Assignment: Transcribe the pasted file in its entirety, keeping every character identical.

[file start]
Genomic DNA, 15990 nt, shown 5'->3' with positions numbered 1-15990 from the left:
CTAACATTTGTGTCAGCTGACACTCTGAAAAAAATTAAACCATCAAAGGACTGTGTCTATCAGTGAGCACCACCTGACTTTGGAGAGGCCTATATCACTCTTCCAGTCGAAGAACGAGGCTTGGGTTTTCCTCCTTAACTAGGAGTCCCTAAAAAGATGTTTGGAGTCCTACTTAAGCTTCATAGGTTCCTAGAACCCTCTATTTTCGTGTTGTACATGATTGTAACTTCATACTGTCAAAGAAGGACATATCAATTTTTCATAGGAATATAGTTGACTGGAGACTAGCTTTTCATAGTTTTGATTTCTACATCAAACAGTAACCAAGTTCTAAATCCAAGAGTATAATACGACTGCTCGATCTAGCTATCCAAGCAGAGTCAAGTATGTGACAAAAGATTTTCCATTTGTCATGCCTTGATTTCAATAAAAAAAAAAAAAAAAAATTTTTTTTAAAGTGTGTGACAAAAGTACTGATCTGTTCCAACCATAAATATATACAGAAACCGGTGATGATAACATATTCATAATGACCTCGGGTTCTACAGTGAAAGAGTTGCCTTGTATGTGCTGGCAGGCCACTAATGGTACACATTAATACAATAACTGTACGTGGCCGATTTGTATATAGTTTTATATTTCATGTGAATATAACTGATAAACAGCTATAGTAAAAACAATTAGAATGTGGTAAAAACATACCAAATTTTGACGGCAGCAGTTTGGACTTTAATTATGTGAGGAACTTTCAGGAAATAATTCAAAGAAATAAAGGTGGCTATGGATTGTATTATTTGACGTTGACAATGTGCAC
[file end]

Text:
Genomic DNA, 15990 nt, shown 5'->3' with positions numbered 1-15990 from the left:
CTAACATTTGTGTCAGCTGACACTCTGAAAAAAATTAAACCATCAAAGGACTGTGTCTATCAGTGAGCACCACCTGACTTTGGAGAGGCCTATATCACTCTTCCAGTCGAAGAACGAGGCTTGGGTTTTCCTCCTTAACTAGGAGTCCCTAAAAAGATGTTTGGAGTCCTACTTAAGCTTCATAGGTTCCTAGAACCCTCTATTTTCGTGTTGTACATGATTGTAACTTCATACTGTCAAAGAAGGACATATCAATTTTTCATAGGAATATAGTTGACTGGAGACTAGCTTTTCATAGTTTTGATTTCTACATCAAACAGTAACCAAGTTCTAAATCCAAGAGTATAATACGACTGCTCGATCTAGCTATCCAAGCAGAGTCAAGTATGTGACAAAAGATTTTCCATTTGTCATGCCTTGATTTCAATAAAAAAAAAAAAAAAAAATTTTTTTTAAAGTGTGTGACAAAAGTACTGATCTGTTCCAACCATAAATATATACAGAAACCGGTGATGATAACATATTCATAATGACCTCGGGTTCTACAGTGAAAGAGTTGCCTTGTATGTGCTGGCAGGCCACTAATGGTACACATTAATACAATAACTGTACGTGGCCGATTTGTATATAGTTTTATATTTCATGTGAATATAACTGATAAACAGCTATAGTAAAAACAATTAGAATGTGGTAAAAACATACCAAATTTTGACGGCAGCAGTTTGGACTTTAATTATGTGAGGAACTTTCAGGAAATAATTCAAAGAAATAAAGGTGGCTATGGATTGTATTATTTGACGTTGACAATGTGCAC